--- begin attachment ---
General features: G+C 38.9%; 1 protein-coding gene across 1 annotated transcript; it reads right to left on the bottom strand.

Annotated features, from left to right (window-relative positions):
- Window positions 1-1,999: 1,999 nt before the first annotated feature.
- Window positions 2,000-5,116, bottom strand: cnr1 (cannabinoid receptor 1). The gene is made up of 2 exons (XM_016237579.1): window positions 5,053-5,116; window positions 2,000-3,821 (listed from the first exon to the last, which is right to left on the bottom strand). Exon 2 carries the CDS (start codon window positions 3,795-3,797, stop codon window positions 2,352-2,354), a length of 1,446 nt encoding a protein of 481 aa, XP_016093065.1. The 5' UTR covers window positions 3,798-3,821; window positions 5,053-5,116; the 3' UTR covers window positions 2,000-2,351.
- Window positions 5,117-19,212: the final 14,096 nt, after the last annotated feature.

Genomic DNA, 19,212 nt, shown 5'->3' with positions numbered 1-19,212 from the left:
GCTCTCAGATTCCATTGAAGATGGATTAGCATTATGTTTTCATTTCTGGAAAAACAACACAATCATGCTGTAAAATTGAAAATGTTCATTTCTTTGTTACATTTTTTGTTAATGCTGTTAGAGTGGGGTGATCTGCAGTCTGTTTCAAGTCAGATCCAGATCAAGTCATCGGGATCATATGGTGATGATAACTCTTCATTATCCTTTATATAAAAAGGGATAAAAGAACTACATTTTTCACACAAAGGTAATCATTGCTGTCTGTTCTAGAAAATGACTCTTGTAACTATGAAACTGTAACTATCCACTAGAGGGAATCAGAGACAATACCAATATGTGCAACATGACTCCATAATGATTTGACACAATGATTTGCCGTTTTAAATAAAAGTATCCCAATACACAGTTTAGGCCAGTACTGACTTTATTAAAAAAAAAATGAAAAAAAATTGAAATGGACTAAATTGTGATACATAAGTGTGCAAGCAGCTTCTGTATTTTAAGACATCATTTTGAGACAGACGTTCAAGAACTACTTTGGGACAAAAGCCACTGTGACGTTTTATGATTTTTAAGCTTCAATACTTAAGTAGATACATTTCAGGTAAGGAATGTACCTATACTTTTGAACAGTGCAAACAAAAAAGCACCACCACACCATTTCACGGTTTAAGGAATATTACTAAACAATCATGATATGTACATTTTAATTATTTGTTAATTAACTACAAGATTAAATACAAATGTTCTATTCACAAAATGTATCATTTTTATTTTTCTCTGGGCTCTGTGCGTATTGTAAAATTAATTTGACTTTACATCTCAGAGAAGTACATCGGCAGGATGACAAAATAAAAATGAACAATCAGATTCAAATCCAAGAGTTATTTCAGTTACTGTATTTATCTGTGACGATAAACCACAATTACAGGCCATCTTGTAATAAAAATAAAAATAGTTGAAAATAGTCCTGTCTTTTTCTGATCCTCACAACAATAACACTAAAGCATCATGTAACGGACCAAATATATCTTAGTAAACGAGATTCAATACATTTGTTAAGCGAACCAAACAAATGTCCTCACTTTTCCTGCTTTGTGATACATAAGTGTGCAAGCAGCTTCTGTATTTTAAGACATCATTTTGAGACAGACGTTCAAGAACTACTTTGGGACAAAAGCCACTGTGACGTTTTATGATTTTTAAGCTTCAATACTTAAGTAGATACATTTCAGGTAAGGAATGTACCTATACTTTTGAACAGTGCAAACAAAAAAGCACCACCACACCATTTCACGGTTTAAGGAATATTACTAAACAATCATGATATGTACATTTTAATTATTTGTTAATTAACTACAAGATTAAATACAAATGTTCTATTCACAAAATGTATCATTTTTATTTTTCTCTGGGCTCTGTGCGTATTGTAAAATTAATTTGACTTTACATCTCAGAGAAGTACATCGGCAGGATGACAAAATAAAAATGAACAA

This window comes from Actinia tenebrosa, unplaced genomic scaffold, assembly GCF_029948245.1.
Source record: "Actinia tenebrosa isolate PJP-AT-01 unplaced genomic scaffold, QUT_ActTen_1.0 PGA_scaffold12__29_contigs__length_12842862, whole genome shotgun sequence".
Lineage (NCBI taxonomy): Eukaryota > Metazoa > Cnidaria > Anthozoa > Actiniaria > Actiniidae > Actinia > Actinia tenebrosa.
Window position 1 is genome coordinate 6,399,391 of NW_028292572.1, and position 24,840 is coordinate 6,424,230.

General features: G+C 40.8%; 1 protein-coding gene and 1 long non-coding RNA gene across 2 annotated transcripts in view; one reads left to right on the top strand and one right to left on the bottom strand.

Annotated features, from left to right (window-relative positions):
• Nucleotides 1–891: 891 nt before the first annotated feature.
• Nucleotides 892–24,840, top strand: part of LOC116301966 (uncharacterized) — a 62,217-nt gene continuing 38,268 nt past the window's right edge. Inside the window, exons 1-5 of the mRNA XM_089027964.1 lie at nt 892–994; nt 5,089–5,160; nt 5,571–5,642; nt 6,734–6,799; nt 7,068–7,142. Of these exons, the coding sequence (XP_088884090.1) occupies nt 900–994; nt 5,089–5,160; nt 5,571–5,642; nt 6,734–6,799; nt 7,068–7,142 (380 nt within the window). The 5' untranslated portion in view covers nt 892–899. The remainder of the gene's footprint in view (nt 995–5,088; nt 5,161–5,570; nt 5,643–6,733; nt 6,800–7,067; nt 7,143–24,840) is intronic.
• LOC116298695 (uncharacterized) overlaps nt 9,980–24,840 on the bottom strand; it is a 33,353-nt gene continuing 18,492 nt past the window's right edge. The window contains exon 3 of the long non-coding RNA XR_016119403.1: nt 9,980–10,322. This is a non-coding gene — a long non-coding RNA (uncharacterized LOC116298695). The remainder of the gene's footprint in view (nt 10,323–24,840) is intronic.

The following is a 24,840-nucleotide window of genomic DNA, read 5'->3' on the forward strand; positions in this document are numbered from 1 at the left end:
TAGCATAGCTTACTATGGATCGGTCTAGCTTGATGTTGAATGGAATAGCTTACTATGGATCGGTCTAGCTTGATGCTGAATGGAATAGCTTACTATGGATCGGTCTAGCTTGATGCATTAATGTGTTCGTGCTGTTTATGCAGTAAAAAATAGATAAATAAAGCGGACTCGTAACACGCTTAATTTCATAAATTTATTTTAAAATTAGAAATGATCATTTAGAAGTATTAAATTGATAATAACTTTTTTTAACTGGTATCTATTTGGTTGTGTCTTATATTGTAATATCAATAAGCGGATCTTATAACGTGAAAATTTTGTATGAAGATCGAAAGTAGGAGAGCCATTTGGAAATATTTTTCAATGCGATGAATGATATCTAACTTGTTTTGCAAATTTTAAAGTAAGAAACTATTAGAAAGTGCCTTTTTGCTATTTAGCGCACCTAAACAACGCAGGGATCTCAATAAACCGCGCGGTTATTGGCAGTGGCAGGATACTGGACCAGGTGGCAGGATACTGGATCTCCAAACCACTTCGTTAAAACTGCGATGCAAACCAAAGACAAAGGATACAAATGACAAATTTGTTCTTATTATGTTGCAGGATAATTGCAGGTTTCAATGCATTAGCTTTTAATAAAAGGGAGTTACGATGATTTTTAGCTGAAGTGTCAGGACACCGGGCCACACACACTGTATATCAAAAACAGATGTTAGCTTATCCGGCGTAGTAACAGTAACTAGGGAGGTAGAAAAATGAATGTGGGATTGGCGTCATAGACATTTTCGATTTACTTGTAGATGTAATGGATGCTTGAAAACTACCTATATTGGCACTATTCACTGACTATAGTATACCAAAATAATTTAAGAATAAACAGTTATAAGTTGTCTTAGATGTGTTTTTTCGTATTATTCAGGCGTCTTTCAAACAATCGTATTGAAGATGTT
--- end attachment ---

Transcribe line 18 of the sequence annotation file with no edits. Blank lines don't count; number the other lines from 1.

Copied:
TAGCATAGCTTACTATGGATCGGTCTAGCTTGATGTTGAATGGAATAGCTTACTATGGATCGGTCTAGCTTGATGCTGAATGGAATAGCTTACTATGGATCGGTCTAGCTTGATGCATTAATGTGTTCGTGCTGTTTATGCAGTAAAAAATAGATAAATAAAGCGGACTCGTAACACGCTTAATTTCATAAATTTATTTTAAAATTAGAAATGATCATTTAGAAGTATTAAATTGATAATAACTTTTTTTAACTGGTATCTATTTGGTTGTGTCTTATATTGTAATATCAATAAGCGGATCTTATAACGTGAAAATTTTGTATGAAGATCGAAAGTAGGAGAGCCATTTGGAAATATTTTTCAATGCGATGAATGATATCTAACTTGTTTTGCAAATTTTAAAGTAAGAAACTATTAGAAAGTGCCTTTTTGCTATTTAGCGCACCTAAACAACGCAGGGATCTCAATAAACCGCGCGGTTATTGGCAGTGGCAGGATACTGGACCAGGTGGCAGGATACTGGATCTCCAAACCACTTCGTTAAAACTGCGATGCAAACCAAAGACAAAGGATACAAATGACAAATTTGTTCTTATTATGTTGCAGGATAATTGCAGGTTTCAATGCATTAGCTTTTAATAAAAGGGAGTTACGATGATTTTTAGCTGAAGTGTCAGGACACCGGGCCACACACACTGTATATCAAAAACAGATGTTAGCTTATCCGGCGTAGTAACAGTAACTAGGGAGGTAGAAAAATGAATGTGGGATTGGCGTCATAGACATTTTCGATTTACTTGTAGATGTAATGGATGCTTGAAAACTACCTATATTGGCACTATTCACTGACTATAGTATACCAAAATAATTTAAGAATAAACAGTTATAAGTTGTCTTAGATGTGTTTTTTCGTATTATTCAGGCGTCTTTCAAACAATCGTATTGAAGATGTT